PP Feature: Jason Grove

TRENTON - Jason Grove is hitting .276 and has come up clutch in several key situations for the Thunder this year. Grove is a left-handed hitter who can hit for both power and average and has made strides all year.

Thunder hitting coach Steve Braun raves about the 26 year old's work ethic saying, "There's nobody better in how he goes about his business. He's very coachable." Dan Radison, another Thunder coach describes Grove as the type of player who, "works all the time. He's a very committed man."

What does Grove say about his approach to the game?

"I take a lot of pride in my early work. I try to go to early hitting every day and get good reads in the outfield during BP." According to Grove though, hard work alone does not ensure a player a promotion or success. "Hard work can take you only so far. Hopefully, your skills get you there and hard work puts you over the top."

Grove started out slowly this year with Trenton after splitting time last year between Tampa and the Thunder. After hitting .287 in 76 games last year, he is hitting .276 in 96 games and has made substantial progress since spring training both offensively and defensively. According to Braun, the swing that Grove brought to spring training was different than last year and was not going to make it at the double A level. Grove has really started to get hot in the last six weeks, hitting at close to a .330 clip over that time. . In addition to his offensive prowess, Grove has learned how to hold down playing the outfield on a every day basis. Of Grove's 76 games with the Thunder last year, 46 of them was as a designated hitter. This year, Grove has only been penciled in as the designated hitter four times, compared to 88 games in the outfield. Grove prefers to play the outfield saying, "You're more in the game. You're a part of it more." Grove said that he believed his playing time in the outfield in Spring Training would be indicative of where most of his playing time this season would be. He also added, "I think I paid my dues a little bit last year." Grove feels that he's proven to himself and the coaches that he can play the outfield.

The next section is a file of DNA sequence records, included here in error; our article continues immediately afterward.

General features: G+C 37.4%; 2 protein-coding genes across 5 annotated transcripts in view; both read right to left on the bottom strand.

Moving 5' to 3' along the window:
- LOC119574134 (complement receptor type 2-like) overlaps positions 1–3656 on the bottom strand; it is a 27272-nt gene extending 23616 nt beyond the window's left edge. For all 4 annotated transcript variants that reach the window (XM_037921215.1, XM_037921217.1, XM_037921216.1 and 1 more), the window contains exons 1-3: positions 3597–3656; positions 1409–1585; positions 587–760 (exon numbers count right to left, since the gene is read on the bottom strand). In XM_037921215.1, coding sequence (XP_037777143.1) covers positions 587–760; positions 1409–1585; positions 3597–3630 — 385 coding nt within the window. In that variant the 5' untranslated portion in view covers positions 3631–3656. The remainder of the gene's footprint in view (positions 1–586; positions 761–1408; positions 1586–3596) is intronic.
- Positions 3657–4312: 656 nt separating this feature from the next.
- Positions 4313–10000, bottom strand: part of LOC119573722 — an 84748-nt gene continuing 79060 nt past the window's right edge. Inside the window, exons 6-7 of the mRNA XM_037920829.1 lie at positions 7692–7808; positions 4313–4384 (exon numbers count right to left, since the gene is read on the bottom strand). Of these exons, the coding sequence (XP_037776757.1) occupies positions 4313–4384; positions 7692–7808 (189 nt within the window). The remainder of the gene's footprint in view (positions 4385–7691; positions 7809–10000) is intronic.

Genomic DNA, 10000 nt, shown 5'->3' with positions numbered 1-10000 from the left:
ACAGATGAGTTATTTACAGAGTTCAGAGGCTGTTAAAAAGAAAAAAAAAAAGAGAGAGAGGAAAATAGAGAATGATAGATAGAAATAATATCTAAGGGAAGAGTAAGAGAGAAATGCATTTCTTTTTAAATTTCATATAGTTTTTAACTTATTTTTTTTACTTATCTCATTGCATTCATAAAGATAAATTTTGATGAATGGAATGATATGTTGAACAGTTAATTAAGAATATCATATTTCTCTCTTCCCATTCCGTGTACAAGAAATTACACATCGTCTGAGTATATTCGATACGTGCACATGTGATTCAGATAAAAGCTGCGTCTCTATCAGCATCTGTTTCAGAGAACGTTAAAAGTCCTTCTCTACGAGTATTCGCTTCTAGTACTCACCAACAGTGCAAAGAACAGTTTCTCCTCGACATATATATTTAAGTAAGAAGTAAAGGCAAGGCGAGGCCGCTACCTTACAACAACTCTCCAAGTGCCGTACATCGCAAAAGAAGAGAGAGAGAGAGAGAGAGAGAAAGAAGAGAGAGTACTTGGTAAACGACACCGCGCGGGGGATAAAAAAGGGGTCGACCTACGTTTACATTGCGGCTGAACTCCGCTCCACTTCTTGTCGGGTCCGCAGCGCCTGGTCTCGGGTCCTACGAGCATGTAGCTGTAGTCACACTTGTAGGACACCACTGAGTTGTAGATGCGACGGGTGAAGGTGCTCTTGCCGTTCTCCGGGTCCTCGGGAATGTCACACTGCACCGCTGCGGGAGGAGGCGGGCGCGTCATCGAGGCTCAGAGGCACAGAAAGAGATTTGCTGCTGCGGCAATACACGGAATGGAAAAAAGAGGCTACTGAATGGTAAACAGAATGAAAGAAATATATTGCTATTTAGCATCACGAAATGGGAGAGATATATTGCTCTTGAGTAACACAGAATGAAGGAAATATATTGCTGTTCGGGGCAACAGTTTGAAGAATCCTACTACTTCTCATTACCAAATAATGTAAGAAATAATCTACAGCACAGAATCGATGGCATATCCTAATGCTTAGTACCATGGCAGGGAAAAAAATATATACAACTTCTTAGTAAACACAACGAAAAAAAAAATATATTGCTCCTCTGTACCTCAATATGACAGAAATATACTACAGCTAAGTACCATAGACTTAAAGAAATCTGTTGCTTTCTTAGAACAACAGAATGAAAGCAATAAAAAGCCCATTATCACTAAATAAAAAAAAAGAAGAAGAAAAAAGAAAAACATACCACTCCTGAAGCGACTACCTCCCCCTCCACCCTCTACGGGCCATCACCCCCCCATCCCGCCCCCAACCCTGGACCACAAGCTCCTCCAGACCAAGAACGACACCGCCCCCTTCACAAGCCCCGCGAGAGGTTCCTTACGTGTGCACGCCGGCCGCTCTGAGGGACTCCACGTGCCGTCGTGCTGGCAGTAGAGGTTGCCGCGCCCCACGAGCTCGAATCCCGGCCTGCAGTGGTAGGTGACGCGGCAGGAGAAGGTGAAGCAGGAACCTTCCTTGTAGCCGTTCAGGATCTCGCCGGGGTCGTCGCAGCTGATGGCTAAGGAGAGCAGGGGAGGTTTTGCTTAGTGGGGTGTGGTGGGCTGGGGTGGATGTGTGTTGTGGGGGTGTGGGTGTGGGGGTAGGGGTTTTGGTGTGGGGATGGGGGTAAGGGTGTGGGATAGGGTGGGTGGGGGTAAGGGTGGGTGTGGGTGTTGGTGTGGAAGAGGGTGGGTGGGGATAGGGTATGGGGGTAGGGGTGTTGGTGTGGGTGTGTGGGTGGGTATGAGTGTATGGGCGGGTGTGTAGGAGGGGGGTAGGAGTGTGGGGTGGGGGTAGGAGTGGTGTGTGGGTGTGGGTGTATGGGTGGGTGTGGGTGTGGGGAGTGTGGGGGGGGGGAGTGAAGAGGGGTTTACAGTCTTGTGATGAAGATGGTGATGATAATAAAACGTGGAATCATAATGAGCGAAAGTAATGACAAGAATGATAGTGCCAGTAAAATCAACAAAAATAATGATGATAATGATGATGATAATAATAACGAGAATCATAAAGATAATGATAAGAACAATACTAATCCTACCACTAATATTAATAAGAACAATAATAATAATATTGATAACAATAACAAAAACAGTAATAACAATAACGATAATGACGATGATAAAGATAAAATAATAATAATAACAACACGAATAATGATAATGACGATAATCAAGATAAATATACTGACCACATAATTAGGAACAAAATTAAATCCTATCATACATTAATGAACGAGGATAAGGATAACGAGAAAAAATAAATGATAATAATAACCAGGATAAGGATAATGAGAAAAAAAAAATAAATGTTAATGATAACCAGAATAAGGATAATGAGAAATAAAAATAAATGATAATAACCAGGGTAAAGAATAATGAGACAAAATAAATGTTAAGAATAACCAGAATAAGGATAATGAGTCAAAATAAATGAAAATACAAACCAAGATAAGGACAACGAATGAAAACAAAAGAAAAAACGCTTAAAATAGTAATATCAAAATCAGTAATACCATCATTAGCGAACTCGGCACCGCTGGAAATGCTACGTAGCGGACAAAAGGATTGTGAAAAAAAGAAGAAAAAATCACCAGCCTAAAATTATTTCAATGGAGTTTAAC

Another one of Grove's well-known habits to Thunder fans and followers this year has been his penchant to throw bats into the stands. He has thrown the bat at least a dozen times this year and it is not a new occurrence for Grove. According to some followers who had seen Grove during his time with the Thunder last season say that Grove threw the bat several times last year as well. Grove says that his bats are sticky with pine tar when he comes to the plate and that "if I knew what caused it, I would fix it but I don't."  While some around the team joke that Grove is on a one man crusade to make bate throwing an Olympic sport just like the javelin throw or the shot-put toss,  Grove sees a pattern to the madness. He says that it "happens mainly on off speed pitches."

Grove is originally from and still resides in Walla Walla, Washington and said that his idol growing up was Ken Griffey Jr. Grove says the choice of Griffey was obvious. "Being from Washington, he [Griffey] played for the Mariners and he was a good left-handed hitter." It must have paid off for Grove who has nine home runs on the year including one that tried to trigger a Thunder comeback in Game One of a double header against the Norwich Navigators.

Grove, who believes that baseball shares a lot of parallels with life, should return to Trenton next year as an outfielder as well as a left-handed bat off the bench for the Yankees' double-A affiliate. Once Grove's playing career is over, though, he said that he thinks he would like to get involved in coaching although maybe not professionally. He said he would probably like to coach younger ages, most likely high school or college age players. Grove indicated that these players have a different mindset than players in professional ball.

While Grove may not be the most talented player in the minors, he has heart and work ethic. These two virtues will help Grove in becoming a leader in the clubhouse as well as on and off the field.   

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